We presented some of the research that we've been doing as part of the Understanding Inequalities project and the Scottish Centre for Administrative Data Research. Ben described the convictions data held in Scotland in the Scottish Offenders Index (SOI) and provided some interesting illustrations of how it could potentially be used in comparative research with our Scandinavian colleagues. For example, it could help us to determine whether the recent falls in youth conviction in Scotland are due to uniquely Scottish factors – such as policy changes in Scotland – or are common across countries. Meanwhile, Susan presented findings from the Edinburgh Study of Youth Transitions and Crime, an award-winning study using linked administrative and survey data, which highlighted the detrimental effect of early and prolonged justice system contact on young people. Our presentations showcased the great potential for policy-focused research using administrative crime data in Scotland. We also discussed the great strides that Scotland has made in terms of establishing a secure infrastructure and governance framework for linking administrative data for research purposes.
While we thoroughly enjoyed presenting our work, it was disappointing to have to acknowledge that our ability to use the Scottish administrative data infrastructure to study crime and justice topics is severely constrained by the lack of connection between crime-related data, such as the SOI, and any other administrative datasets in Scotland. At the conclusion of the workshop, there was a strong appetite for organising future meetings and developing collaborative work together. However, hearing about the work going on in Scandinavia and the Netherlands made us realise just how far we still have to go in Scotland. For example, criminologists in the Netherlands are currently replicating findings from a study conducted in the early 2000s, whereas we have still to get off the blocks in terms of having convictions data linked to other administrative datasets in Scotland.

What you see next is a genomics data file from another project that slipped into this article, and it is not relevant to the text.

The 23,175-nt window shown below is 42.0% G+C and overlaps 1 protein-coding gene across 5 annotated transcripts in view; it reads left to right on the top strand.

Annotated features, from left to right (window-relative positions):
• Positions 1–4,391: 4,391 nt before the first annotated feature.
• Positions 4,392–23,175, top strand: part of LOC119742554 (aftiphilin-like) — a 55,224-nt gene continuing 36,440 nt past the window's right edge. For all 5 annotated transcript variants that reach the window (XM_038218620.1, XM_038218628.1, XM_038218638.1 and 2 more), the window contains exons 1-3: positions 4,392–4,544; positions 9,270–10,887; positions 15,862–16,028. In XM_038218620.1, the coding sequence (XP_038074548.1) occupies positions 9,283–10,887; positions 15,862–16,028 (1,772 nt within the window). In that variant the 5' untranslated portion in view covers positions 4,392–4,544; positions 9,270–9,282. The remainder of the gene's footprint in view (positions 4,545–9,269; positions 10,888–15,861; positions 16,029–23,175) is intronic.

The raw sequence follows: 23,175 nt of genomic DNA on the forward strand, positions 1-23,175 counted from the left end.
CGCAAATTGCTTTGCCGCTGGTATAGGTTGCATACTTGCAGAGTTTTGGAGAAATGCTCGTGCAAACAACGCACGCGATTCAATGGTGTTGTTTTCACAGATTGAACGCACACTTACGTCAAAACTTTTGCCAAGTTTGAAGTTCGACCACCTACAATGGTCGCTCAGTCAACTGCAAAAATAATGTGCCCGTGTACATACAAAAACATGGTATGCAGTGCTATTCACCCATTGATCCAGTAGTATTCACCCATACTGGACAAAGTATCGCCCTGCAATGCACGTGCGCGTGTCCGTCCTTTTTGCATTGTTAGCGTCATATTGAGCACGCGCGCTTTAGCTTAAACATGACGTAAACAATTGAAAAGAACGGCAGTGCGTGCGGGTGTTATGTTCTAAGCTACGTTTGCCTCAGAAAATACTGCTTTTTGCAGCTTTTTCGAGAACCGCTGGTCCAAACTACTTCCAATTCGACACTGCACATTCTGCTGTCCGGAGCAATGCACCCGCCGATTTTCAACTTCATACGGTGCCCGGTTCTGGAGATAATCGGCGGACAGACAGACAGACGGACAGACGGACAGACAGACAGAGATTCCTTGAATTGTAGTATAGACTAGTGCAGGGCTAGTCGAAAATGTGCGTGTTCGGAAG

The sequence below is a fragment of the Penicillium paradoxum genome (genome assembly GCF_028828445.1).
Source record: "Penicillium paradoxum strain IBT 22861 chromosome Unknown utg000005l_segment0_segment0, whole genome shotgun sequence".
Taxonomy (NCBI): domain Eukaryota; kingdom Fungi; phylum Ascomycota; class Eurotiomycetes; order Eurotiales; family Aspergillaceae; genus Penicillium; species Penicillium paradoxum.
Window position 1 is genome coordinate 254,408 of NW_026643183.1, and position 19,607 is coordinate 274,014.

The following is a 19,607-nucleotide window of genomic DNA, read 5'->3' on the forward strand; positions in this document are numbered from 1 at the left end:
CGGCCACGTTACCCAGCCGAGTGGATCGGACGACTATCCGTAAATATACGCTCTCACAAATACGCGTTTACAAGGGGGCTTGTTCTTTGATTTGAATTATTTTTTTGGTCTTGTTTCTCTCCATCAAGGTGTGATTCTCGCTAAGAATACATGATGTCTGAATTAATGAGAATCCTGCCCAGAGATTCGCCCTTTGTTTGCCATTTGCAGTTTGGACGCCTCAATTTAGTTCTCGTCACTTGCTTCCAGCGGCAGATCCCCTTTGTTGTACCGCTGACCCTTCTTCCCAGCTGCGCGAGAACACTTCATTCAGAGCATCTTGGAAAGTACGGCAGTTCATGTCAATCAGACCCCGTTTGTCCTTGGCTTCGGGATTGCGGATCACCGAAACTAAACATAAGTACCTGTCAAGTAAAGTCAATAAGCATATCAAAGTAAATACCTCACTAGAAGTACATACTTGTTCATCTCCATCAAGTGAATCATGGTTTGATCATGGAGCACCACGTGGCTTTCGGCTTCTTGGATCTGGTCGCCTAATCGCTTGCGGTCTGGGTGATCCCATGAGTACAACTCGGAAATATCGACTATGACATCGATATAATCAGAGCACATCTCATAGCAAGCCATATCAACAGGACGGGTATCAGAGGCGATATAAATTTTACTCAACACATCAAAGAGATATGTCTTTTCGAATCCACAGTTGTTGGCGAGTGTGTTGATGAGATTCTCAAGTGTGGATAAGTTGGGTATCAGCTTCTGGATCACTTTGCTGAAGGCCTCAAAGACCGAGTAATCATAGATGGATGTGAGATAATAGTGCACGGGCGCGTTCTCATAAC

As the debates about Brexit reach fever pitch, it is more important than ever that UK-based academics form strong partnerships and working relationships with our counterparts in Europe. However, it is sobering to realise how far we still have to go, in administrative data linkage terms, just to be where our European colleagues were more than a decade ago.
We left Stockholm feeling somewhat envious of the work of our European neighbours. Nevertheless, members of the Understanding Inequalities project and the Scottish Centre for Administrative Data research have been working actively with data controllers in Scotland to identify ways of bringing crime and justice data into Scotland’s data infrastructure, so we are hopeful that Scotland will be able to catch up soon!
Photo c/o Raphael Andres via Unsplash